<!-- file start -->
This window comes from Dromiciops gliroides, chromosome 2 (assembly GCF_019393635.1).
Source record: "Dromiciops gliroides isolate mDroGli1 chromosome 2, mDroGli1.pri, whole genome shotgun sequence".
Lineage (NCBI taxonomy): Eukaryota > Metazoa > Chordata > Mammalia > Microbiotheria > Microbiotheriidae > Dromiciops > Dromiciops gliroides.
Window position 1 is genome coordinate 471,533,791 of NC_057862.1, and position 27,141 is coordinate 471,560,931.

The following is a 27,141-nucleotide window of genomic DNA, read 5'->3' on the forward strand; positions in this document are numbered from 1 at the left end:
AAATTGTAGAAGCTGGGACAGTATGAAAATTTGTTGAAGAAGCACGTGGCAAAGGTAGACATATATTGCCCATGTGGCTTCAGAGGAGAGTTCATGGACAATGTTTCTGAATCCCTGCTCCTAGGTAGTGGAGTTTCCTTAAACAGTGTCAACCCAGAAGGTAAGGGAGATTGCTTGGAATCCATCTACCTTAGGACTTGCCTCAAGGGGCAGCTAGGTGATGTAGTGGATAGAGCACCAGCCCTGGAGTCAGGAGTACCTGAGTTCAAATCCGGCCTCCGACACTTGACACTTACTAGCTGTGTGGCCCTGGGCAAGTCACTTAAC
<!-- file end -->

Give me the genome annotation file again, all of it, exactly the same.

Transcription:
This window comes from Dromiciops gliroides, chromosome 2 (assembly GCF_019393635.1).
Source record: "Dromiciops gliroides isolate mDroGli1 chromosome 2, mDroGli1.pri, whole genome shotgun sequence".
Lineage (NCBI taxonomy): Eukaryota > Metazoa > Chordata > Mammalia > Microbiotheria > Microbiotheriidae > Dromiciops > Dromiciops gliroides.
Window position 1 is genome coordinate 471,533,791 of NC_057862.1, and position 27,141 is coordinate 471,560,931.

The following is a 27,141-nucleotide window of genomic DNA, read 5'->3' on the forward strand; positions in this document are numbered from 1 at the left end:
AAATTGTAGAAGCTGGGACAGTATGAAAATTTGTTGAAGAAGCACGTGGCAAAGGTAGACATATATTGCCCATGTGGCTTCAGAGGAGAGTTCATGGACAATGTTTCTGAATCCCTGCTCCTAGGTAGTGGAGTTTCCTTAAACAGTGTCAACCCAGAAGGTAAGGGAGATTGCTTGGAATCCATCTACCTTAGGACTTGCCTCAAGGGGCAGCTAGGTGATGTAGTGGATAGAGCACCAGCCCTGGAGTCAGGAGTACCTGAGTTCAAATCCGGCCTCCGACACTTGACACTTACTAGCTGTGTGGCCCTGGGCAAGTCACTTAAC